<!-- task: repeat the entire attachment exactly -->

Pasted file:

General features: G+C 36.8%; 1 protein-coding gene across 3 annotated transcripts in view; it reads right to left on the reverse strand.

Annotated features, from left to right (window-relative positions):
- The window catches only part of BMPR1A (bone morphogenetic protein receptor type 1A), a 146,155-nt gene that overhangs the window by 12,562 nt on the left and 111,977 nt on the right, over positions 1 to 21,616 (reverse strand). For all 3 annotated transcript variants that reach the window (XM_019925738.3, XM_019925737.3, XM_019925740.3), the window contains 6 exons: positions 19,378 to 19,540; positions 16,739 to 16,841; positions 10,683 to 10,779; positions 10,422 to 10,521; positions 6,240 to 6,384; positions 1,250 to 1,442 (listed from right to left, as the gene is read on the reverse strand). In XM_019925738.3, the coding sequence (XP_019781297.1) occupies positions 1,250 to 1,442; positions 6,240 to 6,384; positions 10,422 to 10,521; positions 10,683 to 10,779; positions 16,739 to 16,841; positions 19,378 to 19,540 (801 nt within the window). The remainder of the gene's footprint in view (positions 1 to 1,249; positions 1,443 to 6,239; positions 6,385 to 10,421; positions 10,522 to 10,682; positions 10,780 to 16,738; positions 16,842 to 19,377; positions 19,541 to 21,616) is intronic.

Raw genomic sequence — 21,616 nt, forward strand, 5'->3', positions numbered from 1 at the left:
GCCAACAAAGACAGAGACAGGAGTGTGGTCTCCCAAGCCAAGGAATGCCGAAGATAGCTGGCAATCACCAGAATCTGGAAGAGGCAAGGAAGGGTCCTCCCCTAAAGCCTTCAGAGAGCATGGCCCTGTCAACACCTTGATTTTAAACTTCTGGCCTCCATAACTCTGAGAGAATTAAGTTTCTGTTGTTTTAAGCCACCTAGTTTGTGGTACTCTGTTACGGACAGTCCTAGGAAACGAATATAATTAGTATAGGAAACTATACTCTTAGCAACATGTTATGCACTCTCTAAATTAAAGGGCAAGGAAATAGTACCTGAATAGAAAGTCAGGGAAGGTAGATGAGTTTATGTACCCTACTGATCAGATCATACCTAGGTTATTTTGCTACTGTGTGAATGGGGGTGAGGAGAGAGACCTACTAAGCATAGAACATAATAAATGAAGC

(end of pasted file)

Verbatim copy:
General features: G+C 36.8%; 1 protein-coding gene across 3 annotated transcripts in view; it reads right to left on the reverse strand.

Annotated features, from left to right (window-relative positions):
- The window catches only part of BMPR1A (bone morphogenetic protein receptor type 1A), a 146,155-nt gene that overhangs the window by 12,562 nt on the left and 111,977 nt on the right, over positions 1 to 21,616 (reverse strand). For all 3 annotated transcript variants that reach the window (XM_019925738.3, XM_019925737.3, XM_019925740.3), the window contains 6 exons: positions 19,378 to 19,540; positions 16,739 to 16,841; positions 10,683 to 10,779; positions 10,422 to 10,521; positions 6,240 to 6,384; positions 1,250 to 1,442 (listed from right to left, as the gene is read on the reverse strand). In XM_019925738.3, the coding sequence (XP_019781297.1) occupies positions 1,250 to 1,442; positions 6,240 to 6,384; positions 10,422 to 10,521; positions 10,683 to 10,779; positions 16,739 to 16,841; positions 19,378 to 19,540 (801 nt within the window). The remainder of the gene's footprint in view (positions 1 to 1,249; positions 1,443 to 6,239; positions 6,385 to 10,421; positions 10,522 to 10,682; positions 10,780 to 16,738; positions 16,842 to 19,377; positions 19,541 to 21,616) is intronic.

Raw genomic sequence — 21,616 nt, forward strand, 5'->3', positions numbered from 1 at the left:
GCCAACAAAGACAGAGACAGGAGTGTGGTCTCCCAAGCCAAGGAATGCCGAAGATAGCTGGCAATCACCAGAATCTGGAAGAGGCAAGGAAGGGTCCTCCCCTAAAGCCTTCAGAGAGCATGGCCCTGTCAACACCTTGATTTTAAACTTCTGGCCTCCATAACTCTGAGAGAATTAAGTTTCTGTTGTTTTAAGCCACCTAGTTTGTGGTACTCTGTTACGGACAGTCCTAGGAAACGAATATAATTAGTATAGGAAACTATACTCTTAGCAACATGTTATGCACTCTCTAAATTAAAGGGCAAGGAAATAGTACCTGAATAGAAAGTCAGGGAAGGTAGATGAGTTTATGTACCCTACTGATCAGATCATACCTAGGTTATTTTGCTACTGTGTGAATGGGGGTGAGGAGAGAGACCTACTAAGCATAGAACATAATAAATGAAGC